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Sentencing How does it work in Wisconsin?

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Sentencing for Criminal Charges in Wisconsin

Sentencing varies depending on the charges you face and the county you're charged in. In order to get the best result, it is important you have some of the best attorneys for your drunk driving or criminal case. Grieve Law knows the DUI penalties and all aspects of criminal law to help get your charges reduced or dropped.

After you have entered your plea, your case will usually go to sentencing on the same day. Sentencing begins with the prosecutor making any remarks about the case, highlighting the aggravating factors, as well as making a record of anything that any identified victims may want to say. If the victim(s) is present in the courtroom, they have the right to address the court and be heard. If they have filed a “victim impact statement” with the District Attorney’s Office, then the District Attorney will proceed to file it with the court as part of the sentencing phase of your case. The District Attorney’s remarks are aimed at their goal of the court ordering and adopting their sentencing recommendation.

What is a sentencing recommendation?

Wisconsin judges consider a variety of sentencing factors before deciding on a sentence. A sentencing recommendation is what our Waukesha and Milwaukee drunk driving attorneys and criminal defense attorneys negotiate on your behalf throughout your entire case. This is what the state is going to ask the court to be done to you as part of sentencing. The recommendation may be a fine, a fine with probation, or jail time. Whatever it is, the state will be gearing its remarks so the judge will adopt their sentencing recommendation.

All counties have a system where the state and defense will argue about what should be done. In certain counties, it is very common for the state defense to make a joint recommendation to the court about what should be done with your case. This means that your defense team and the prosecutor will have to agree on what should be done with your case. If your case is not a joint recommendation, then after the prosecution has finished making their recommendation to the court, we will have our own chance to make a recommendation to the court. Depending upon your case, the judge, and the state’s recommendation, we may make a very different recommendation to the court or very a similar recommendation to the court. There are a lot of reasons why an experienced criminal defense attorney may recommend something very close or very different. For more information about this, contact our Milwaukee drunk driving and criminal defense team.

The goal of our defense attorneys in making recommendations, remarks, and arguments to the judge is to show the court all of the mitigating factors of the case (the fact that you are not an awful human being; are a great husband, wife, mother, father; your volunteer activities in the community; and so forth). This ensures the judge gets to see the real you, not just the "you" in the police reports and criminal complaint, before making any decisions about what should be done with your life and future. This is exactly what our criminal defense attorneys will be doing as part of their sentencing recommendation.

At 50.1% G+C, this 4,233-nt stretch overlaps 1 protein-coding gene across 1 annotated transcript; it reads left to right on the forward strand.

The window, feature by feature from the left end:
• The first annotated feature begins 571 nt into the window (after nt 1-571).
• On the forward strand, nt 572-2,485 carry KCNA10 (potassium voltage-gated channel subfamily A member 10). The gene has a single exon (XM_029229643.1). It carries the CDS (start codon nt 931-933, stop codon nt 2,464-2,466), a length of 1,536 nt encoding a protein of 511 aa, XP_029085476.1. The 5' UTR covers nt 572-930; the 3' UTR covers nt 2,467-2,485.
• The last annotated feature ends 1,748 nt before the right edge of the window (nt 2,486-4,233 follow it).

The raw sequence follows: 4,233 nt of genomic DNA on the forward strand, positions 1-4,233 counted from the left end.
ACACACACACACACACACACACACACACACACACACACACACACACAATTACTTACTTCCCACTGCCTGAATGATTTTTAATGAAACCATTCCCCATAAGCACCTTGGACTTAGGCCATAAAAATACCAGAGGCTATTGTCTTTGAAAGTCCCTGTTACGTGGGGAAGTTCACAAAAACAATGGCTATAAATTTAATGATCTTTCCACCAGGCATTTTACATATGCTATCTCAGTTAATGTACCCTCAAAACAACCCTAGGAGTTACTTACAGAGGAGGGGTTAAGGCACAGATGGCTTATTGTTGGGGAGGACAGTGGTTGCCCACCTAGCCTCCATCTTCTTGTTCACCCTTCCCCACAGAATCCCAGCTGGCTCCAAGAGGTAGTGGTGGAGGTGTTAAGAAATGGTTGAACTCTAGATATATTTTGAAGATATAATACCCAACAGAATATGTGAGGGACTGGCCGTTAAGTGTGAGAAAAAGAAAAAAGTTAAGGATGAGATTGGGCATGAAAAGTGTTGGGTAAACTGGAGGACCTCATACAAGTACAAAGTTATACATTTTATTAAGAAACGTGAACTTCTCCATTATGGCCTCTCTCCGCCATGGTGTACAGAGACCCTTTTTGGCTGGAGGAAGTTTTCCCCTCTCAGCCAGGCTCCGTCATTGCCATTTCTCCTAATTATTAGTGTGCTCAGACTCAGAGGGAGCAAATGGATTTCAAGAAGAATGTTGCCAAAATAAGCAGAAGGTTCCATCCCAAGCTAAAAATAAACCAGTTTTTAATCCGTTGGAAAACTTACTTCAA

Addressing the Court

After your attorneys have finished their sentencing recommendation, you will have the opportunity to address the court directly. This is your chance to tell the judge, in your own words, what you have learned as a result of going through this process, and maybe to give a little more insight into your personal background, along with what happened on the date of the incident. There are many other details you may want to get into. To learn more, contact the drunk driving and criminal defense attorneys at Grieve Law.

Once you are done addressing the court, it is now the judge’s turn. Some judges do not really ask any questions and may not even say much. After a few remarks, if any, they'll pronounce the sentence. Other judges prefer to engage in a discussion with the defendant prior to issuing any kind of sentence. They may choose to ask you questions about your life, the incident, or a variety of other areas. You may choose to answer or not answer. Not all judges will ask you questions, and sometimes they will make a number of remarks, comments, and statements before handing out a sentence. In general, this is your chance to listen to what the court has to say about your case. Keep in mind that judges hear cases similar to yours, day-in and day-out.

Once the judge has issued a sentence, your attorney will review any kind of post-conviction or appeal rights with you prior to leaving the courtroom. Depending on the county you are in, there may be additional paperwork to complete before you are able to leave the courtroom. These are just some of the reasons it is important you have experienced criminal defense attorneys on your side to help you get the best results. Learn more about some sentencing guidelines

Contact the Wisconsin criminal defense attorneys at Grieve Law for a free initial consultation.

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